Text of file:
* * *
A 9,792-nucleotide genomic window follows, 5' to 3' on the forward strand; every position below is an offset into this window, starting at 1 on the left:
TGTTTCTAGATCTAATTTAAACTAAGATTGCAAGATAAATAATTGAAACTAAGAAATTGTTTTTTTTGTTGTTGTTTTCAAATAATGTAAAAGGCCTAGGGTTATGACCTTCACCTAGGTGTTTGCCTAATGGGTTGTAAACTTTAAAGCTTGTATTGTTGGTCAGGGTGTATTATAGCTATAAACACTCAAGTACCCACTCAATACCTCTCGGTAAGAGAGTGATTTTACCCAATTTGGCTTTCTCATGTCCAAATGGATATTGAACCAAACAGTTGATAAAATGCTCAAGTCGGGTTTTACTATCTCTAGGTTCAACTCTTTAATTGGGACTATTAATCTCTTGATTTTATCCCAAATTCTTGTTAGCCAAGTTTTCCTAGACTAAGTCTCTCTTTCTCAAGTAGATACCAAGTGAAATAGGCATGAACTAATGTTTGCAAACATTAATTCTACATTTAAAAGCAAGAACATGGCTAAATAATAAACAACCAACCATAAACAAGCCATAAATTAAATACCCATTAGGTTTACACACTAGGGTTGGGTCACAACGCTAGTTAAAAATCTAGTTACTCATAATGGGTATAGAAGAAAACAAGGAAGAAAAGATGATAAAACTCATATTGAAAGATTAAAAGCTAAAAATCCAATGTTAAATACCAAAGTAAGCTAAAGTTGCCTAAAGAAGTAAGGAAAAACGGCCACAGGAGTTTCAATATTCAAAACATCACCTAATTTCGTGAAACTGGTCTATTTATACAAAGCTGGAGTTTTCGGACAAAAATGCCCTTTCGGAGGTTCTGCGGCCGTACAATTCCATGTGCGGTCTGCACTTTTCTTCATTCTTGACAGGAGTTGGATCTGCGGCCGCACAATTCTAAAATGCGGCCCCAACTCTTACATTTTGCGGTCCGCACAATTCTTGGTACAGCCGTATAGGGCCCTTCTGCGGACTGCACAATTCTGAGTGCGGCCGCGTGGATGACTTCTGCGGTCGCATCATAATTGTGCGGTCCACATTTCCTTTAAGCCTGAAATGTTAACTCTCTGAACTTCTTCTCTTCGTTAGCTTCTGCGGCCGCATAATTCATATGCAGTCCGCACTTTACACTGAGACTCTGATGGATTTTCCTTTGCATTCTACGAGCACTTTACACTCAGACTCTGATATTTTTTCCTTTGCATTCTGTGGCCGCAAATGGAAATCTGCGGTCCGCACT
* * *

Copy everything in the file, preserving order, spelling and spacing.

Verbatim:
A 9,792-nucleotide genomic window follows, 5' to 3' on the forward strand; every position below is an offset into this window, starting at 1 on the left:
TGTTTCTAGATCTAATTTAAACTAAGATTGCAAGATAAATAATTGAAACTAAGAAATTGTTTTTTTTGTTGTTGTTTTCAAATAATGTAAAAGGCCTAGGGTTATGACCTTCACCTAGGTGTTTGCCTAATGGGTTGTAAACTTTAAAGCTTGTATTGTTGGTCAGGGTGTATTATAGCTATAAACACTCAAGTACCCACTCAATACCTCTCGGTAAGAGAGTGATTTTACCCAATTTGGCTTTCTCATGTCCAAATGGATATTGAACCAAACAGTTGATAAAATGCTCAAGTCGGGTTTTACTATCTCTAGGTTCAACTCTTTAATTGGGACTATTAATCTCTTGATTTTATCCCAAATTCTTGTTAGCCAAGTTTTCCTAGACTAAGTCTCTCTTTCTCAAGTAGATACCAAGTGAAATAGGCATGAACTAATGTTTGCAAACATTAATTCTACATTTAAAAGCAAGAACATGGCTAAATAATAAACAACCAACCATAAACAAGCCATAAATTAAATACCCATTAGGTTTACACACTAGGGTTGGGTCACAACGCTAGTTAAAAATCTAGTTACTCATAATGGGTATAGAAGAAAACAAGGAAGAAAAGATGATAAAACTCATATTGAAAGATTAAAAGCTAAAAATCCAATGTTAAATACCAAAGTAAGCTAAAGTTGCCTAAAGAAGTAAGGAAAAACGGCCACAGGAGTTTCAATATTCAAAACATCACCTAATTTCGTGAAACTGGTCTATTTATACAAAGCTGGAGTTTTCGGACAAAAATGCCCTTTCGGAGGTTCTGCGGCCGTACAATTCCATGTGCGGTCTGCACTTTTCTTCATTCTTGACAGGAGTTGGATCTGCGGCCGCACAATTCTAAAATGCGGCCCCAACTCTTACATTTTGCGGTCCGCACAATTCTTGGTACAGCCGTATAGGGCCCTTCTGCGGACTGCACAATTCTGAGTGCGGCCGCGTGGATGACTTCTGCGGTCGCATCATAATTGTGCGGTCCACATTTCCTTTAAGCCTGAAATGTTAACTCTCTGAACTTCTTCTCTTCGTTAGCTTCTGCGGCCGCATAATTCATATGCAGTCCGCACTTTACACTGAGACTCTGATGGATTTTCCTTTGCATTCTACGAGCACTTTACACTCAGACTCTGATATTTTTTCCTTTGCATTCTGTGGCCGCAAATGGAAATCTGCGGTCCGCACT